Developing the Design Idea
Theatrical Design Logo
Developing the Design Idea

Developing the Design Idea

Idea in a lightbulb

The Design Picture

Normally, at some point during the design process, I get an image in my “mind's eye” of what the lighting for a production should look like.

One must take all factors into account, primarily the character who needs to be lit.

How should the character's form be revealed? Should it appear clear and with a great deal of dimension, or should it appear more like a caricature?

In this (next two photos) production of How I Learned to Drive, most of the actors played multiple roles, part of Li'l Bit’s family and part of the ‘Greek Chorus’. Scenes changed very quickly, so complicated costume shifts were unrealistic. Here, Hadassah portrays Li’l Bit’s mother (right, more dimensional) and an unnamed school-girl (left). The lighting helps reflect the difference in characters as well as their change in location.
How I Learned to Drive production photo How I Learned to Drive production photo

Lighting, on its surface level, can be analyzed by “visibility.”

Visibility is the ability to see the character's face, eyes, movements, and “plasticity” or three-dimensionality. Does the character seep into the background? If his/her eyes are difficult to see, will the character be easily trusted?
Poor visibility

Should the character look so “realistic” and natural, that the audience can easily identify with him/her?
Poor visibility

A great deal of form revelation comes through the use of angles or the directionality of light.

Firebird production photo
"Firebird" production photo by Paul McCarthy.
Lighting by Kade Mendelowitz
Touch production photoTouch production photoTouch production photo
"Touch" production photos. Lighting & scenery by Kade Mendelowitz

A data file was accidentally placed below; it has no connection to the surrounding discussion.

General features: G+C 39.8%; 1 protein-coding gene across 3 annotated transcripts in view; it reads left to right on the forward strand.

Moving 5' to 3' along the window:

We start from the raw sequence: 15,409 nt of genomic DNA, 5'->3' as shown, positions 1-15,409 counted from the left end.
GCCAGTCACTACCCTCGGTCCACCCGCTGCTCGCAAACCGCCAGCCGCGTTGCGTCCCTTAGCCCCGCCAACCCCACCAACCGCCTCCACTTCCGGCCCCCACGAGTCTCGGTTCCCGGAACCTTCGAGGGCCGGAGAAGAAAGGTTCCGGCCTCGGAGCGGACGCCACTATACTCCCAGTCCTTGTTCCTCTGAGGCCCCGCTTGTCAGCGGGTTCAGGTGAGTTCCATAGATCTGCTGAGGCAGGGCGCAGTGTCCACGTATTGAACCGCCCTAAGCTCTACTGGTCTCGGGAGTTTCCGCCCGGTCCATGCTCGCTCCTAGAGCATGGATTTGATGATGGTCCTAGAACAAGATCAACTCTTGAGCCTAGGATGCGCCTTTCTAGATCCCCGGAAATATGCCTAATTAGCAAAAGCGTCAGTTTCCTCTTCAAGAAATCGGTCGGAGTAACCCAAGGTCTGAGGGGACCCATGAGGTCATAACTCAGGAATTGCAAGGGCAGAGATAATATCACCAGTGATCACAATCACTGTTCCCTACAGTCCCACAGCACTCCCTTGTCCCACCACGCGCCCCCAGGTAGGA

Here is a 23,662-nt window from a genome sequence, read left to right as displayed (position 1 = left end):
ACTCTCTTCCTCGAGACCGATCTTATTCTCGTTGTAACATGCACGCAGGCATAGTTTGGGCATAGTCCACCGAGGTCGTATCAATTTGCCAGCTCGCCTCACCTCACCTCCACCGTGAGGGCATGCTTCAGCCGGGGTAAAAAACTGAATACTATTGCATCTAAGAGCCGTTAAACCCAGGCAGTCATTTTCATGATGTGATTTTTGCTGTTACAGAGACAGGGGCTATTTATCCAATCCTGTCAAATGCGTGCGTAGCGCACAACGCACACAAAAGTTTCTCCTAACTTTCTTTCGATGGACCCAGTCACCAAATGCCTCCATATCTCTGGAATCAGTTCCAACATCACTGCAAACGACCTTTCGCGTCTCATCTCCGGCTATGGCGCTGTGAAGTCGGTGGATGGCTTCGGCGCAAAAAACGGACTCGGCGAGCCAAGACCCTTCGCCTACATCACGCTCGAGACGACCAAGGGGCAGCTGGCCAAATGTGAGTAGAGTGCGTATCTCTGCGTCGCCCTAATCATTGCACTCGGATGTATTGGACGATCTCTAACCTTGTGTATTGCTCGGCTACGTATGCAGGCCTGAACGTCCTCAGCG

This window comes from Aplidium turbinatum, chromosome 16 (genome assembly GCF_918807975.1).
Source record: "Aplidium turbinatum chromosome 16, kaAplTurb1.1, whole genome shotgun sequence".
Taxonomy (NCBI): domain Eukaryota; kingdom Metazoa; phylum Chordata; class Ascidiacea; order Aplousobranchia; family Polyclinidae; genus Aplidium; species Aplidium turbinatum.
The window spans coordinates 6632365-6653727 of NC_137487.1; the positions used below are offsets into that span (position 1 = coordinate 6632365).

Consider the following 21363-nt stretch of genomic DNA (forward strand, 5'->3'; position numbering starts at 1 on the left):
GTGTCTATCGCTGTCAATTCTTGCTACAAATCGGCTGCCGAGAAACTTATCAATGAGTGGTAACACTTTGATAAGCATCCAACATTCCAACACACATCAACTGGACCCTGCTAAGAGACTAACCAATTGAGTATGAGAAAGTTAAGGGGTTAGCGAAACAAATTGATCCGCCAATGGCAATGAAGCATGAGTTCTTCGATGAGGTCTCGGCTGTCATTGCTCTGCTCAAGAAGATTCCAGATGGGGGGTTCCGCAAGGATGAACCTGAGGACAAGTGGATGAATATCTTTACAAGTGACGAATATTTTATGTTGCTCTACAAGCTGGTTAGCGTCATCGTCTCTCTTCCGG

People often remark that their driver's license photograph doesn't look like them. In a way they're correct. The lighting is usually from a flash by the camera, coming straight towards them and filling in areas that are usually in shadow.

The bright light from a camera flash appears to “flatten” people. It can hide the natural contours that are expressed normally by shadow under the eyebrows, nose and chin. Lighting in the theatre can also have this “flattening” effect, and there, too, the characters will appear unnatural.
Nell model photoNell model photo

Note: I will often refer to what appears to be “normal” or “natural” lighting. You should not confuse these types of statements as “good” or “bad”. Each look, whether “normal” or “supernatural”, has its appropriate time for usage. It is up to the designer to judge what the correct look for the scene is.

However, if the lighting is too unnatural for too long, it may cause eye fatigue, or the audience may simply get annoyed. Imagine watching a physical comedy for three hours and never quite being able to see the character's face clearly!
I think that a person must know the rules in order to break them properly. If one can make characters appear natural on stage, then it is usually easy to make them appear unnatural.
Tartuffe production photo
"Tartuffe" production photo. Lighting by Kade Mendelowitz

In addition to how a designer reveals the form of the character's body – the designer must be sure intensity and color fit as well.

The angles of the light between a moonlit night and the midday sun may be similar; therefore, intensity and color must also support the goal of the lighting.
Same units, same intensity, different colors.
Same (3) units, same intensities, different colors.

Hair and skin color should also be considered when thinking about the production. I've already mentioned (and will again) how important it is for the lighting designer to consider the other design elements. To consider both the other design elements and the actors themselves who will be “under the lights.”